LONG-TERM ORIENTATION - Enables the evaluation of the long-term performance of a company while simultaneously providing insights into short- and medium-term outcomes in alignment with the long-term.

 

2. Construction of the ACT score

The ACT rating shall comprise:

  1. Performance score as a number from 1 (lowest) to 20 (highest)
  2. Narrative score as a letter from E (lowest) to A (highest)
  3. Trend score as either “+” for improving, “-” for worsening, or “=” for stable.

 

In some situations, trend scoring may reveal itself unfeasible depending on data availability. In this case, it should be replaced with a “?”.

The highest rating is thus represented as “20A+”, the lowest as “1E-” and the midpoint as “10C=”. to their customers.

 

3. Scope and Boundaries

3.1. Scope of the Glass Sector

 

Figure 11: Actors that can be assessed by the act methodology for the glass sector

 

Note for the road-test: If there is an opportunity to assess a hollow glass shaper or a hollow glass company with hollow glass shaping facility with furnaces it would help improve the methodology to decide whether this actor should be included or excluded from the scope of the sector. If there is also an opportunity to assess special glass actor, it could be interesting to be sure whether the methodology should be applied to this type of actor or not.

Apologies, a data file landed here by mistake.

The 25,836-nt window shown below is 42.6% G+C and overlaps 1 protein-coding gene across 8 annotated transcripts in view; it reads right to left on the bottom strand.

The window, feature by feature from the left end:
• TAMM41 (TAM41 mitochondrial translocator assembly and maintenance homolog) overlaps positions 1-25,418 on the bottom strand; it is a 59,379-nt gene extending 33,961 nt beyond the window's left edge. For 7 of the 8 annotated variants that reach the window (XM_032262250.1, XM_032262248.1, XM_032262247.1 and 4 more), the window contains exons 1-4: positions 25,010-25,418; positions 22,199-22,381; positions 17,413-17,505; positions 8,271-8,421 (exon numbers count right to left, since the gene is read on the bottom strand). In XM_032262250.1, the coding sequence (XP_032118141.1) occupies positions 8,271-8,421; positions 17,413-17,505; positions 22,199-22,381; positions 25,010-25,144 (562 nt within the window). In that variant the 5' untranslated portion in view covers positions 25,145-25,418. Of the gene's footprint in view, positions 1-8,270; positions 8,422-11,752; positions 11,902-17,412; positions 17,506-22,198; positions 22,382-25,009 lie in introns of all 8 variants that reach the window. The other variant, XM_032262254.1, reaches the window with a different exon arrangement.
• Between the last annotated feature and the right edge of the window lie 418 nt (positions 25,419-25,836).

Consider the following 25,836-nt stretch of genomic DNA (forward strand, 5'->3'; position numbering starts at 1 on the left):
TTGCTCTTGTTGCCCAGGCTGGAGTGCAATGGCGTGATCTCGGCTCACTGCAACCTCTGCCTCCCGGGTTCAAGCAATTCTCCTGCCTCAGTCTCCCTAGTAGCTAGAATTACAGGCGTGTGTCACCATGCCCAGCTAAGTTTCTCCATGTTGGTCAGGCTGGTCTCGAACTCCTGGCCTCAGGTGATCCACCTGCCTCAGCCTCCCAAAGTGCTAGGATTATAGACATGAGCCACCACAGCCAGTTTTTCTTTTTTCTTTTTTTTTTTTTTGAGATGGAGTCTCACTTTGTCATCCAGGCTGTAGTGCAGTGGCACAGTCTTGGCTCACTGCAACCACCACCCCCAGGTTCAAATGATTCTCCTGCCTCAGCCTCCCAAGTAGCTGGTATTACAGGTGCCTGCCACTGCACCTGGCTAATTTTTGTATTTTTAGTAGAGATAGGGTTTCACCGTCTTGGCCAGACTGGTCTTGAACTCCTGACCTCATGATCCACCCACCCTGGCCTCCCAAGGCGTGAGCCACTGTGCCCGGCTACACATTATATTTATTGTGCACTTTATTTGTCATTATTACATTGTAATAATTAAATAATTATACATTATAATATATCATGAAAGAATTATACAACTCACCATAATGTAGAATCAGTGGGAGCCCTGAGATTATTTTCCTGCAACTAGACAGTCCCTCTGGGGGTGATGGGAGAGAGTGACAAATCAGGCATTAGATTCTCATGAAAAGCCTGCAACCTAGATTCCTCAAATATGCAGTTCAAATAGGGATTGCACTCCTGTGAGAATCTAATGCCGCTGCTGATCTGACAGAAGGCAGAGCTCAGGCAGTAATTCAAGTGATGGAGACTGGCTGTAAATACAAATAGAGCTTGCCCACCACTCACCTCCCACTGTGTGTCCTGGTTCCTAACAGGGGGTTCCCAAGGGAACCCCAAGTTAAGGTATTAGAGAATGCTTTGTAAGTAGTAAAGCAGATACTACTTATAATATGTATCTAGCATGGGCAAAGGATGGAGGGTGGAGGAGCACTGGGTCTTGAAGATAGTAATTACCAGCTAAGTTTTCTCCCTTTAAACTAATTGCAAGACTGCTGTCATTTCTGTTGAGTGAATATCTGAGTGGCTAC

3.2. Boundaries

Table 5: GHG emissions relating to scope and glass types

*for hollow glass depending on the source, the ratio between electricity and fossil fuels can vary.

 

 

Figure 12: Boundaries for the glass sector methodology

 

 

3.3. Sector benchmark